public ApiInfo apiInfo() {

    final ApiInfoBuilder builder = new ApiInfoBuilder();

    builder.title(“My Application API through Swagger UI”).version(“1.0”).license(“(C) Copyright Test”)

        .description(“List of all the APIs of My Application App through Swagger UI”);




  1. Add the below RootController class in your code to redirect to the Swagger UI page. In this way, you don’t need to put the dist folder of Swagger-UI in your  resources directory.

import org.springframework.stereotype.Controller;

import org.springframework.web.bind.annotation.RequestMapping;

import org.springframework.web.bind.annotation.RequestMethod;



public class RootController {

@RequestMapping(method = RequestMethod.GET)

public String swaggerUi() {

return “redirect:/swagger-ui.html”;



  1. Being a final steps, add the @Api and @ApiOperation notation in all your RESTControllers like below –

import static org.springframework.web.bind.annotation.RequestMethod.GET;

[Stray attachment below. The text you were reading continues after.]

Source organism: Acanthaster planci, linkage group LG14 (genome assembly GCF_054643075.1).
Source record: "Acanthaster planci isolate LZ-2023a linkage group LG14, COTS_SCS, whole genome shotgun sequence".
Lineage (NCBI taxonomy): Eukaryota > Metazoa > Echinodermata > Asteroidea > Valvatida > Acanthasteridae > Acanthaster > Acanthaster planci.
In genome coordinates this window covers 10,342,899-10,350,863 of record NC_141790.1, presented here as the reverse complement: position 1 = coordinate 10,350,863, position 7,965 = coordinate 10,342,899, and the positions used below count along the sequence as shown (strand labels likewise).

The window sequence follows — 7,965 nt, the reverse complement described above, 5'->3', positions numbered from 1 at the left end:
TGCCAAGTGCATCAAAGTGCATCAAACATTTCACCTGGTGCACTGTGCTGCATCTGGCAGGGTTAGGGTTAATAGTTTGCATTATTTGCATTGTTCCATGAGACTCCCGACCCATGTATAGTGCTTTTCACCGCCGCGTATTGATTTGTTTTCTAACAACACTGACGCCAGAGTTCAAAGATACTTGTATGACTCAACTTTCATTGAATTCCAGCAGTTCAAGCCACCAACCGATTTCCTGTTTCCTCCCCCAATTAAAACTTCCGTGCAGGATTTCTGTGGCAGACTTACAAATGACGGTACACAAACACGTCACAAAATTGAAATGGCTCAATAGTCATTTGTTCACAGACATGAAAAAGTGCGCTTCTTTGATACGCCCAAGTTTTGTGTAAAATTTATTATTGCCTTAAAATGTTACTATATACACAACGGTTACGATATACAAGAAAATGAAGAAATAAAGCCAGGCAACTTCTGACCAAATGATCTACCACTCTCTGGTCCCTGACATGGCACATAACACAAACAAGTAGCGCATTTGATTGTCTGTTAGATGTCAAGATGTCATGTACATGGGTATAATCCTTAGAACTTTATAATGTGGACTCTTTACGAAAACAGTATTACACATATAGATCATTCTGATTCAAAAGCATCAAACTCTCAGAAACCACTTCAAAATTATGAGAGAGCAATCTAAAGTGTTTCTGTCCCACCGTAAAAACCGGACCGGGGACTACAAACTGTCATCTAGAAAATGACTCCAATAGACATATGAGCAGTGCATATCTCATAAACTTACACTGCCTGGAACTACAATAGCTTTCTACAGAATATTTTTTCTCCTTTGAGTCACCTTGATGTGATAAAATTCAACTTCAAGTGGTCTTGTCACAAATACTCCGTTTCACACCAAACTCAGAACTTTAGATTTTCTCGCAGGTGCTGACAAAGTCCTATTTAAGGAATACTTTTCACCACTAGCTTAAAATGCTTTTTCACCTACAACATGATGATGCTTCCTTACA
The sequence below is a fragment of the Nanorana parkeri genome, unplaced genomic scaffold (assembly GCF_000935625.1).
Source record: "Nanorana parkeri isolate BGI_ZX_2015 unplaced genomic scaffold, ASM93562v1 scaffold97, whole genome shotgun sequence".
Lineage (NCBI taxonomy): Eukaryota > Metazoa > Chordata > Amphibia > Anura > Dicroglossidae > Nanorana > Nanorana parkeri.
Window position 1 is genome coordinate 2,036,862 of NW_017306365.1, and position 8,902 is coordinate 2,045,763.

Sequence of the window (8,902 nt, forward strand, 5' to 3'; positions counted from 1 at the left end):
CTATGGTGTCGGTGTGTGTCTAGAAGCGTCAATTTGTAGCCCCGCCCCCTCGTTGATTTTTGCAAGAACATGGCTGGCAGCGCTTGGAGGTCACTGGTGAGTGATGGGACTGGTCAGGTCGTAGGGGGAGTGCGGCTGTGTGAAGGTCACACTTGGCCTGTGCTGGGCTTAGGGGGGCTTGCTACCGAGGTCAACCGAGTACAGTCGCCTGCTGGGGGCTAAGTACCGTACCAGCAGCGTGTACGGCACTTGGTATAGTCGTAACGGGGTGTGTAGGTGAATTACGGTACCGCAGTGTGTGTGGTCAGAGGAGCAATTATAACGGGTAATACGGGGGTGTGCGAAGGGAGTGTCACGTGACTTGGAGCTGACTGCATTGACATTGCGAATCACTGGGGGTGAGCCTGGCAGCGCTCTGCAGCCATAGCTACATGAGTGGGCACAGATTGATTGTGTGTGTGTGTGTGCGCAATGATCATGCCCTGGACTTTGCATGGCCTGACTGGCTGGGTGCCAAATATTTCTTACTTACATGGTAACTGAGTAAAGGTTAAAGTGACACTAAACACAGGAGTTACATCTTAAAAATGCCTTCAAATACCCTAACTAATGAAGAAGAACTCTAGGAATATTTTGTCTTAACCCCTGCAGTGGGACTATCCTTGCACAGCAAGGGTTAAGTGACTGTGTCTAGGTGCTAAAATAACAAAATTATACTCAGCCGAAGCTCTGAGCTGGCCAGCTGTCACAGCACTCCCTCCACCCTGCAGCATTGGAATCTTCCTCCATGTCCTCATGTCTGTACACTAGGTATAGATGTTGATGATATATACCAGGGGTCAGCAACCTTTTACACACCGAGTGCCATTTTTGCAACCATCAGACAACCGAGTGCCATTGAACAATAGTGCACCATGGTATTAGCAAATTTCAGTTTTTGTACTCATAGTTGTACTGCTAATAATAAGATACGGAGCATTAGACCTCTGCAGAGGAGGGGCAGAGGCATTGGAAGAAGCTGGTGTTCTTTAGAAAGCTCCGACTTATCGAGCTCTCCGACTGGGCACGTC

import org.springframework.http.HttpStatus;

import org.springframework.web.bind.annotation.RequestMapping;

import org.springframework.web.bind.annotation.RequestMethod;

import org.springframework.web.bind.annotation.ResponseStatus;

import org.springframework.web.bind.annotation.RestController;

import io.swagger.annotations.Api;

import io.swagger.annotations.ApiOperation;



@Api(value = “hello”, description = “Sample hello world application”)

public class TestController {

@ApiOperation(value = “Just to test the sample test api of My App Service”)

@RequestMapping(method = RequestMethod.GET, value = “/test”)

// @Produces(MediaType.APPLICATION_JSON)

public String test() {

return “Hello to check Swagger UI”;



@RequestMapping(value = “/test1”, method = GET)

@ApiOperation(value = “My App Service get test1 API”, position = 1)

public String test1() {


if (true) {

return “Tanuj”;


return “Gupta”;